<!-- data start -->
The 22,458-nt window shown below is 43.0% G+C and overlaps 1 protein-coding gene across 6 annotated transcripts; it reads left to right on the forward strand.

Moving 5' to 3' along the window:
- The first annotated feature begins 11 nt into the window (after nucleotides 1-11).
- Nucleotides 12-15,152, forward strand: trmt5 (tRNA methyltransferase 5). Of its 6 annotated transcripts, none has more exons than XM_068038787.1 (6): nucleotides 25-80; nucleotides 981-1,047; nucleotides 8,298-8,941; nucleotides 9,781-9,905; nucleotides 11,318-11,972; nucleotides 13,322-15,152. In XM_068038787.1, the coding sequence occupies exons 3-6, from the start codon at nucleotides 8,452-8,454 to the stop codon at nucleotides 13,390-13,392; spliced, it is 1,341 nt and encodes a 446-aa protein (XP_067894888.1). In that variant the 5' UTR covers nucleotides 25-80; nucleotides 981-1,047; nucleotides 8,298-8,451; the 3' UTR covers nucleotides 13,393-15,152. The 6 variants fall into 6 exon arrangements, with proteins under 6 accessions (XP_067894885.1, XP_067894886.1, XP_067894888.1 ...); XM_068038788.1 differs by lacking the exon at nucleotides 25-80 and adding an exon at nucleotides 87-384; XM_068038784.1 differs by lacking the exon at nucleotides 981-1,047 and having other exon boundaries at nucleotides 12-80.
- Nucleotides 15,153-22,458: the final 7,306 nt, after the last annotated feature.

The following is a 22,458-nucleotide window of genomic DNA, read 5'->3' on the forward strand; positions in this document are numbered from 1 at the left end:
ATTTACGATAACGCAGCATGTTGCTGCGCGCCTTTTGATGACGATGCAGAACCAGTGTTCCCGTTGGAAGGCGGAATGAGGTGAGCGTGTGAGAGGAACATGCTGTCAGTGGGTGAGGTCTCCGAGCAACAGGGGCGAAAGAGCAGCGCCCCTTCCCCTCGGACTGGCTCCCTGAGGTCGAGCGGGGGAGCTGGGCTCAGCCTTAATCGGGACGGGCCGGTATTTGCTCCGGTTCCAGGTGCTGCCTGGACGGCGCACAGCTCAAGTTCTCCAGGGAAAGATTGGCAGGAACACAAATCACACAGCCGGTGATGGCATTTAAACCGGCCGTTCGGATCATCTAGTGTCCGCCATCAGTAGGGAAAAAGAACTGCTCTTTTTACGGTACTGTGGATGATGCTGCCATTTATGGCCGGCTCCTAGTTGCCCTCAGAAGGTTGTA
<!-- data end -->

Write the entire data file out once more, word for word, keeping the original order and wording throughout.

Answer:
The 22,458-nt window shown below is 43.0% G+C and overlaps 1 protein-coding gene across 6 annotated transcripts; it reads left to right on the forward strand.

Moving 5' to 3' along the window:
- The first annotated feature begins 11 nt into the window (after nucleotides 1-11).
- Nucleotides 12-15,152, forward strand: trmt5 (tRNA methyltransferase 5). Of its 6 annotated transcripts, none has more exons than XM_068038787.1 (6): nucleotides 25-80; nucleotides 981-1,047; nucleotides 8,298-8,941; nucleotides 9,781-9,905; nucleotides 11,318-11,972; nucleotides 13,322-15,152. In XM_068038787.1, the coding sequence occupies exons 3-6, from the start codon at nucleotides 8,452-8,454 to the stop codon at nucleotides 13,390-13,392; spliced, it is 1,341 nt and encodes a 446-aa protein (XP_067894888.1). In that variant the 5' UTR covers nucleotides 25-80; nucleotides 981-1,047; nucleotides 8,298-8,451; the 3' UTR covers nucleotides 13,393-15,152. The 6 variants fall into 6 exon arrangements, with proteins under 6 accessions (XP_067894885.1, XP_067894886.1, XP_067894888.1 ...); XM_068038788.1 differs by lacking the exon at nucleotides 25-80 and adding an exon at nucleotides 87-384; XM_068038784.1 differs by lacking the exon at nucleotides 981-1,047 and having other exon boundaries at nucleotides 12-80.
- Nucleotides 15,153-22,458: the final 7,306 nt, after the last annotated feature.

The following is a 22,458-nucleotide window of genomic DNA, read 5'->3' on the forward strand; positions in this document are numbered from 1 at the left end:
ATTTACGATAACGCAGCATGTTGCTGCGCGCCTTTTGATGACGATGCAGAACCAGTGTTCCCGTTGGAAGGCGGAATGAGGTGAGCGTGTGAGAGGAACATGCTGTCAGTGGGTGAGGTCTCCGAGCAACAGGGGCGAAAGAGCAGCGCCCCTTCCCCTCGGACTGGCTCCCTGAGGTCGAGCGGGGGAGCTGGGCTCAGCCTTAATCGGGACGGGCCGGTATTTGCTCCGGTTCCAGGTGCTGCCTGGACGGCGCACAGCTCAAGTTCTCCAGGGAAAGATTGGCAGGAACACAAATCACACAGCCGGTGATGGCATTTAAACCGGCCGTTCGGATCATCTAGTGTCCGCCATCAGTAGGGAAAAAGAACTGCTCTTTTTACGGTACTGTGGATGATGCTGCCATTTATGGCCGGCTCCTAGTTGCCCTCAGAAGGTTGTA